tips for having a safe holiday with your pets
- Pet-proof the tree. If your pets are anything like mine, the tree is always a novelty, with fun dangly things that think they should be played with. Avoid putting fragile ornaments on your tree, and place ornaments high enough up that curious pups can't steal them or unknowingly knock them off with their tails. A gate around the tree may also help keeps pets away. Anchoring the tree to a wall provides extra support to prevent it from being knocked over.
- Avoid the temptation of shiny things. Avoid decorating your home or gifts with tinsel, string, or ribbon that could be ingested.
- Prepare for guests. Keep stranger-phobic pets safe and comfortable in a room away from visitors. For more social pets, doing a training refresher on politely greeting people at the door, as well as working on their stay and recall to prevent them from bolting out the door when people are coming and doing, can be helpful.
- Choose comfortable costumes. If your pet enjoys dressing up, make sure to pick costumes that your pet can move freely and breathe easily in. Never force your pet to wear something if they don't like to dress up.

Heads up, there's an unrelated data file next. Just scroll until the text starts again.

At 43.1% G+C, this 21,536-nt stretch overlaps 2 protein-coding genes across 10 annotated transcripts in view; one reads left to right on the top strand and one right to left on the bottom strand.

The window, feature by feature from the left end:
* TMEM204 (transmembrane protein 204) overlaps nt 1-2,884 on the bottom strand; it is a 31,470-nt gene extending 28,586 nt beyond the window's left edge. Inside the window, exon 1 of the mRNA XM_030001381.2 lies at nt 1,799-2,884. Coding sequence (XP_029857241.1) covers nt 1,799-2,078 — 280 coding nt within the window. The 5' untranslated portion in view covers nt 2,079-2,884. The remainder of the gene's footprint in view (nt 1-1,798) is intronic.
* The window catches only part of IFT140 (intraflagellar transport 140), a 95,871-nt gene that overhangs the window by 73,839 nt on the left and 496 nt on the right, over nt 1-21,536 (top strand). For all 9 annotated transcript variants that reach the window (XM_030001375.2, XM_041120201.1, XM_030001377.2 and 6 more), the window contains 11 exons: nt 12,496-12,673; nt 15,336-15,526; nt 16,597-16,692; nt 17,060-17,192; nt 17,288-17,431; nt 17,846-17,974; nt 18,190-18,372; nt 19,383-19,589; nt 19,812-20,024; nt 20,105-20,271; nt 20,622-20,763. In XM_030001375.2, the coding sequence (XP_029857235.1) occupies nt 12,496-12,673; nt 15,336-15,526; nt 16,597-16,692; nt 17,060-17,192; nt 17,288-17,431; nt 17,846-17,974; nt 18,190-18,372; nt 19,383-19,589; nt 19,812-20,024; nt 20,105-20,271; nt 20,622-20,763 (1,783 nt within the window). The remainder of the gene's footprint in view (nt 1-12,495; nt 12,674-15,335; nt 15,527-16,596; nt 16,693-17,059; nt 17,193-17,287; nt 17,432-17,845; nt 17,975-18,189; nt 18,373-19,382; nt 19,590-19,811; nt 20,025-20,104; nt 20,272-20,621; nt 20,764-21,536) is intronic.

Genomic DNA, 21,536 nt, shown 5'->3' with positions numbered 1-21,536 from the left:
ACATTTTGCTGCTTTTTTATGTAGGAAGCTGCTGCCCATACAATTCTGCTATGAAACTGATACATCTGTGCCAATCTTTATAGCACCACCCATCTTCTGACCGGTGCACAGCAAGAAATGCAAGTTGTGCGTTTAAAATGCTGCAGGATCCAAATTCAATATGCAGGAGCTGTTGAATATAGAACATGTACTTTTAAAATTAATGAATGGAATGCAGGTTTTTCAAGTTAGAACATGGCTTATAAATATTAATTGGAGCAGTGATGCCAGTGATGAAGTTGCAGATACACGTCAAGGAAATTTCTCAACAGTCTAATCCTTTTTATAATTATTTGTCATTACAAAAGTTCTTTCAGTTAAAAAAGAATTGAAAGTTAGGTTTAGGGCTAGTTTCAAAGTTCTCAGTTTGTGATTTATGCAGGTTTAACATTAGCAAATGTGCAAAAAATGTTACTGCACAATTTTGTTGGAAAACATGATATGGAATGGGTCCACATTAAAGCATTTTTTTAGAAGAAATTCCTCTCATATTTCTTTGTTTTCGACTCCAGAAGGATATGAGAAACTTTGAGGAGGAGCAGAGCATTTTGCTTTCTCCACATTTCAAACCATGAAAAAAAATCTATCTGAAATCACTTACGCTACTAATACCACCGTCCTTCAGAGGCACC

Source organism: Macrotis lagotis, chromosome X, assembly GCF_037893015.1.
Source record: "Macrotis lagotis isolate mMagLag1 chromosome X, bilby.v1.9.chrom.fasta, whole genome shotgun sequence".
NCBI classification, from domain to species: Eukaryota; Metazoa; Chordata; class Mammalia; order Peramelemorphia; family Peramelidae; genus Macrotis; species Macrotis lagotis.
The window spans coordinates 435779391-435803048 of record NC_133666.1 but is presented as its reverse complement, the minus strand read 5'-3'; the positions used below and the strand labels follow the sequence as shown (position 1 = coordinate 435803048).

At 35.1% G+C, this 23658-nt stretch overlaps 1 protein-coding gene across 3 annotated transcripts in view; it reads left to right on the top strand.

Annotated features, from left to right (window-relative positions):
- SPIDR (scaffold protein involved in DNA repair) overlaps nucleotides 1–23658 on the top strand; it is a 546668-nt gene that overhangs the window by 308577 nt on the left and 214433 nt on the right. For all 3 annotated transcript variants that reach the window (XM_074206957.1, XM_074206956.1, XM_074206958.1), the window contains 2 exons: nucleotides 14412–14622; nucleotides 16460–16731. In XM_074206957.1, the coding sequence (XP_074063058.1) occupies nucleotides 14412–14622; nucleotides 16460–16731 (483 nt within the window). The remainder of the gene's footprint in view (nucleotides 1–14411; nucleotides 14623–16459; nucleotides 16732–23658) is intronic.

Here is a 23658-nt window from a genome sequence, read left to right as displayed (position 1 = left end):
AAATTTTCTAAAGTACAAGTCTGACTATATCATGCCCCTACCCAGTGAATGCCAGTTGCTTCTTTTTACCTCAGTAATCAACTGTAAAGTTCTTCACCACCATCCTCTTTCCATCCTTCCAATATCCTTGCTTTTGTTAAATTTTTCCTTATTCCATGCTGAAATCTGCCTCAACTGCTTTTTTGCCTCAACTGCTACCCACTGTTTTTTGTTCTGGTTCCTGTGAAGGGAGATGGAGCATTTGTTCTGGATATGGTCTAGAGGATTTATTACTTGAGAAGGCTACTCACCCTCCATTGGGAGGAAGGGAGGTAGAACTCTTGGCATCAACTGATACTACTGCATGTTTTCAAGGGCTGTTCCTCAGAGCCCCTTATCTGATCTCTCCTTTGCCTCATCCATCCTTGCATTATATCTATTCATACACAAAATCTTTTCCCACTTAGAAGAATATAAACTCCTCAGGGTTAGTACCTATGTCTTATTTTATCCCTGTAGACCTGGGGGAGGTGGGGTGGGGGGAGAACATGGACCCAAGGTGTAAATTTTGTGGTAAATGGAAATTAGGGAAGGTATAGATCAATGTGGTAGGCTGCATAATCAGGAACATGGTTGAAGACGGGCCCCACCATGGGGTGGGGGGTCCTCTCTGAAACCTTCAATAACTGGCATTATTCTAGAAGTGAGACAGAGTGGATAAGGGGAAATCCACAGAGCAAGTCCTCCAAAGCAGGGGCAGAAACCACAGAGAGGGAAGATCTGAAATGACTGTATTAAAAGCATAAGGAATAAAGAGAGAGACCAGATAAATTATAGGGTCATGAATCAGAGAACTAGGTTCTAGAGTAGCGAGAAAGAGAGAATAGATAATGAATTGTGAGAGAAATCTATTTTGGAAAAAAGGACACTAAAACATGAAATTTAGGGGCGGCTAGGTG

- Skip the flowers. Some plants and flowers are toxic. Check the ASPCA toxic plant list if you're unsure.
- Use pet-safe winter chemicals. Antifreeze and many ice melt products are hazardous to pets. If you have these items in your home, keep them in a secure location where pets cannot access them.
- Secure lights and wires. Tape down extension cords and use cable organizers and ties to secure wires out of reach.
- Watch candles. Don't leave lit candles unattended.
- Pick up small toys. Keep batteries and small toy pieces off the floor so pets can't chew and swallow them.
- Practice food safety. Chocolate, cooked bones, onion, grapes, raisins, and nuts are dangerous for pets. If you feed your pets table scraps, limit their intake, especially of fatty and salty foods.
- Secure your trash. Yummy scraps are tempting and could be toxic. Even if your pet doesn't normally try to break into the garbage, it doesn't hurt to keep an eye out as they may be more tempted by the extra delicious foods that are being prepared during the holidays.
- Hire a sitter if your pet doesn't enjoy travel (or choose to stay home with them).
ALL AROUND THE CIRCLE
Don't forget to continue following the blog circle to read other pet photographers' tips on having a safe holiday season with your pets. Up next Jessica Wasik with Bark & Gold Photography ensures that both you and your dog have a happy and stress-free journey with eight tips for keeping your senior dog safe on holiday road trips.